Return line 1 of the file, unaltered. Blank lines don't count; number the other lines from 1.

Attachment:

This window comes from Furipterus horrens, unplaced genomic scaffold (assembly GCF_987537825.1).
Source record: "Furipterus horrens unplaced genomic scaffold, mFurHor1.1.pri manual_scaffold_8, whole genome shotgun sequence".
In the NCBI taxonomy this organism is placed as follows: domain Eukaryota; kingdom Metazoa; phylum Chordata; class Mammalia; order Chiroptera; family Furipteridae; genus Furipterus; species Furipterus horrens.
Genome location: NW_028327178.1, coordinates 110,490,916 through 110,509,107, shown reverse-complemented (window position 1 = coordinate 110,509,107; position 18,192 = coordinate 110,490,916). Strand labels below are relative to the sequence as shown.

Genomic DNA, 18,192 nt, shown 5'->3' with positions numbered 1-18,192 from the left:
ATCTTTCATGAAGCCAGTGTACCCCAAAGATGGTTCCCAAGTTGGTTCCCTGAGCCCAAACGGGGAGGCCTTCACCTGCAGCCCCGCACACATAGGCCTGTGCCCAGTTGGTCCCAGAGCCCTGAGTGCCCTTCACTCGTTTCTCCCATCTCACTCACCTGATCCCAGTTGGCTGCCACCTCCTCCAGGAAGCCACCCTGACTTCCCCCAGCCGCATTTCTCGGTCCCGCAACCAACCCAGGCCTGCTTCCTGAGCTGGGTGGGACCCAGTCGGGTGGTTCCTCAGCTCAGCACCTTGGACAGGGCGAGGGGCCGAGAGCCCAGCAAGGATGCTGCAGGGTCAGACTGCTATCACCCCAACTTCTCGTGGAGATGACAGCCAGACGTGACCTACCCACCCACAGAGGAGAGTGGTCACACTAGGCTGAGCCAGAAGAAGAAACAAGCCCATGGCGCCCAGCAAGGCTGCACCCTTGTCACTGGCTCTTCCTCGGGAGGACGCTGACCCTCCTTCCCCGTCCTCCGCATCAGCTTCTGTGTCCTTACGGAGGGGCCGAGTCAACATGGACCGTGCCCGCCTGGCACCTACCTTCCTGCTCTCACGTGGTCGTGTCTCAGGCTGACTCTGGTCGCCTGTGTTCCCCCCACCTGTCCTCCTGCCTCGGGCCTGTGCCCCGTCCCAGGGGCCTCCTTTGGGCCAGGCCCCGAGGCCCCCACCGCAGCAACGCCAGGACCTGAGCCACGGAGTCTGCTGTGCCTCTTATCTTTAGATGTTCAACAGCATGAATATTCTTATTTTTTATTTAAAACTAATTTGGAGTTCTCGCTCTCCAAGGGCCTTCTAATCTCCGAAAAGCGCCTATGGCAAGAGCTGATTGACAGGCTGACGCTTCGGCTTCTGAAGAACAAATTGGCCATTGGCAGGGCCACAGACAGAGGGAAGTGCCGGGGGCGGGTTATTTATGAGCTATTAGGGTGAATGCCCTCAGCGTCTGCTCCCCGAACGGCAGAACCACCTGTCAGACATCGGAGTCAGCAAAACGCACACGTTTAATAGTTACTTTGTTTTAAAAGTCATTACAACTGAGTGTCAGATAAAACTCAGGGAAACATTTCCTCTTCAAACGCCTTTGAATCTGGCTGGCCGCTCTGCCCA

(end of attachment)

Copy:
This window comes from Furipterus horrens, unplaced genomic scaffold (assembly GCF_987537825.1).